It does feel like the military or government is going to extremes to make sure the public don't read the commissions suggests or draft. You quote the decree and process but let's be honest - that itself was changed at the last minute when the military - government decided they didn't like something.....hardly letting the commission be independent.

The big question remains will the Military accept the will of the people ? Or will they want a dominant role in Fiji life forever ? They appear to have developed n overly important sense of themselves and their roles. They appear arrogant, inflexible and incapable of adjusting or listening. You have accused Qarase, Mahen an d Bedods of self interest many times ( rightly ). The military are starting to look the same but worse because they still have the guns and their feet on the necks of any detractors.
As Rome burned... said…
It is undeniable this junta is going the same way as other dictatorships. Frank has become addicted to wealth and power. By wanting to stay on he is sowing seeds of his own destruction. Ghai offered way out for regime and whole country but it was rejected. Unfortunately whole country will suffer consequences. Aiyaz has become arrogant beyond belief, wasting time on things like prosecuting Yabaki for contempt, and calling for Fiji Times editor to be jailed over minor subjudice infraction. Shows what a petty, small-minded person Aiyaz is, with no strategic vision, maybe it is true he was a mediocre person to begin with, elevated only by the coup. Totally lost sight of big picture. Alienated supporters. Developed penchant for shooting themselves in the foot. That's what arrogance does to you Aiyaz. Unfortunately you guys drunk with power and reek of corruption. You have put Fiji in far worse situation than it was prior to Dec 2006. You guys are failures. Fiji is becoming poorer, more divided, more dangerous by the day, but you too busy suiting up, being photographed, giving vacuous but fancy speeches, hobnobbing with elites and basking in their flattery. You are a fool, Rome is burning, wake but before you ger consumed by the flames you flaming idiot Aiyaz.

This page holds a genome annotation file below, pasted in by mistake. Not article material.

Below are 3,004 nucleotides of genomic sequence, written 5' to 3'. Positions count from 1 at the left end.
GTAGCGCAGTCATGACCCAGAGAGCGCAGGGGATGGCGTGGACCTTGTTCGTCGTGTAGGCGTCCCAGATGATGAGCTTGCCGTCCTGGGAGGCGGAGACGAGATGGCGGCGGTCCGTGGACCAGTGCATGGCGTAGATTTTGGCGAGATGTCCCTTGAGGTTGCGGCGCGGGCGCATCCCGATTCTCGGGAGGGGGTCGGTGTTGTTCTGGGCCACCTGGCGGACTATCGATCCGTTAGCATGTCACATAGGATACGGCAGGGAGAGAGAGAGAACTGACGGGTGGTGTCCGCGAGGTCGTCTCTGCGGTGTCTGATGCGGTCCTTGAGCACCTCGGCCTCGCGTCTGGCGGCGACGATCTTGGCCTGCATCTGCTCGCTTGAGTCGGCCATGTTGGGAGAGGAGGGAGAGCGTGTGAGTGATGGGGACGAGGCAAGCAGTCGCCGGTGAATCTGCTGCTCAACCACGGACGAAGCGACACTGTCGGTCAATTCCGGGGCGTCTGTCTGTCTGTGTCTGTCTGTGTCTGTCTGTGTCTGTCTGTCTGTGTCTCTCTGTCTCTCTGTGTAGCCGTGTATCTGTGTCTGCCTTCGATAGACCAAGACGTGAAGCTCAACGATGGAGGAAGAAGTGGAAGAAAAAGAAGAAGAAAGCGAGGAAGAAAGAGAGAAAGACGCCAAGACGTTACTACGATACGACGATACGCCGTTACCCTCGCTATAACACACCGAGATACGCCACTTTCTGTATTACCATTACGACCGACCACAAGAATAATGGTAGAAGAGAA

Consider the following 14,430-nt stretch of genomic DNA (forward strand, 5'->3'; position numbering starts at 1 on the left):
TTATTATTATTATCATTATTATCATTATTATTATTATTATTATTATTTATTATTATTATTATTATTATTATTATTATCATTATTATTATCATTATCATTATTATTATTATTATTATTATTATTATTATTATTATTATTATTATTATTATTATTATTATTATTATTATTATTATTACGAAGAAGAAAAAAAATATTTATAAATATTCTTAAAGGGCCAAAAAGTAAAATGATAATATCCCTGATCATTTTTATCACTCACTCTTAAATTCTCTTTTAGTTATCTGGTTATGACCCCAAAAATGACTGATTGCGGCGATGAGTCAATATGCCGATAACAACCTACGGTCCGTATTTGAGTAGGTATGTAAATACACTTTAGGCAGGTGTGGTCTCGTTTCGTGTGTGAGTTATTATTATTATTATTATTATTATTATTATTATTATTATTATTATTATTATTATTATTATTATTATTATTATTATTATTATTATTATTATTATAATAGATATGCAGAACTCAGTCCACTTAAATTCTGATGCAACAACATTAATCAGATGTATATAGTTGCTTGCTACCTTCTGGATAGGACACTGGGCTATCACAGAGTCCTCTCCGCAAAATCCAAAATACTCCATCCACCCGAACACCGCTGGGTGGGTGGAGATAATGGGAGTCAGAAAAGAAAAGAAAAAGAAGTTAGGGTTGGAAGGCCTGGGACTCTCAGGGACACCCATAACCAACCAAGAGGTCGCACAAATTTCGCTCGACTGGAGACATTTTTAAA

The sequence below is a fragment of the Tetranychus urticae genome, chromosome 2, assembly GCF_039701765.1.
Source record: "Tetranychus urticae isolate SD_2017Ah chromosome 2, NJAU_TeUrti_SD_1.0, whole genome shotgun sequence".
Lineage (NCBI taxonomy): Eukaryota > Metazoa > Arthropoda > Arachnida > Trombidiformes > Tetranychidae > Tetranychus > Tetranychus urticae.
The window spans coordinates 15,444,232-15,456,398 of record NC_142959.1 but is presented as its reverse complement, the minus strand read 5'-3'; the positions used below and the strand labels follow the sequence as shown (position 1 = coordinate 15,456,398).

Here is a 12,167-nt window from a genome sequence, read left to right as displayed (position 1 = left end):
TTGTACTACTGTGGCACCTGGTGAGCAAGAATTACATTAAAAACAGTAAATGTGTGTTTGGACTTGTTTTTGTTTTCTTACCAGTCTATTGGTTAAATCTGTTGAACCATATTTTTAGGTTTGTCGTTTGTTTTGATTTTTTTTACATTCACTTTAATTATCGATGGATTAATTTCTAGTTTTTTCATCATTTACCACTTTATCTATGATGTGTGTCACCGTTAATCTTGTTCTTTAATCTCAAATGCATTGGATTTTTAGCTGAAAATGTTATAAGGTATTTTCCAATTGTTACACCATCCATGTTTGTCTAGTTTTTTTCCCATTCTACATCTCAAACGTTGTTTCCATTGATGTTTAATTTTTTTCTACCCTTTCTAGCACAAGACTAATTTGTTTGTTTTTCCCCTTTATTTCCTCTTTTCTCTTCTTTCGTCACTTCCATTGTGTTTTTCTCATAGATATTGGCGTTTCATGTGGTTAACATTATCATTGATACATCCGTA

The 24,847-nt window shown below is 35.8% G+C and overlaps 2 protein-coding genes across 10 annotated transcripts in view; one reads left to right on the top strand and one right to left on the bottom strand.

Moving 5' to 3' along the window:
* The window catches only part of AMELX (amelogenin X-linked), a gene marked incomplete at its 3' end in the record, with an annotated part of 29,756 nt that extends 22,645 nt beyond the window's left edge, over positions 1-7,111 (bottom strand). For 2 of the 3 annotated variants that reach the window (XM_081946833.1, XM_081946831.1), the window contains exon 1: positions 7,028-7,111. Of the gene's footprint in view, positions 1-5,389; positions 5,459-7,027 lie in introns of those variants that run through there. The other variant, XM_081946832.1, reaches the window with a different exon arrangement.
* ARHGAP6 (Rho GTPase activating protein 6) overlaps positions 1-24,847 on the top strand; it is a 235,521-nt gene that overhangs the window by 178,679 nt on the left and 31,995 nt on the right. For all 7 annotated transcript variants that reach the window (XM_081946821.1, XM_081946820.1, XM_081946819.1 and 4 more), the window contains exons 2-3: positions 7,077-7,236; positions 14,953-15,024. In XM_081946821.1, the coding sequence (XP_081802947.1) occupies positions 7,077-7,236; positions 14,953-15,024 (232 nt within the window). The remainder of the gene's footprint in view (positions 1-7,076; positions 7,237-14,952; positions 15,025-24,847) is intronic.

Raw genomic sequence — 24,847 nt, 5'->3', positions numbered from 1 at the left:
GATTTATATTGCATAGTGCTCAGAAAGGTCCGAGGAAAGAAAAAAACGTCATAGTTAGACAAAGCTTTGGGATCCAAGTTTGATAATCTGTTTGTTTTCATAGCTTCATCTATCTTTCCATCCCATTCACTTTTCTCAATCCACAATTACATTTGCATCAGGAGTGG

Cin Cin said…
Sounds like Ghai is just playing the regime at their own game - ignoring due process and legal nicieties. Its a bit rich to suggest that Ghai should be playing by the rules.

I would suggest that perhaps Ghai has realised that he has a reputation to protect and this perhaps was the only way to ensure that his work was out there before it was butchered by the regime. It may not be the final, definitive product - that doesn't really matter. What matters is that it is out there, and the public - and the aid donors who paid for the whole exercise - can now study it and draw their own conclusions.

Good on Ghai - or whoever leaked the 'final draft' - they have done the people of Fiji a service.
Anonymous said…
The Fiji courts did have the power to strike down laws before 2006 but only if the breached the Bill of Rights, and only if there was no other option. However any challenge to the Reconciliation Bill and Qoliqoli was doomed to fail. As Justice Marshall pointed out in his Petition, the pre-2006 judiciary was a slave to the SDL government. It had lost its independence long before 2006.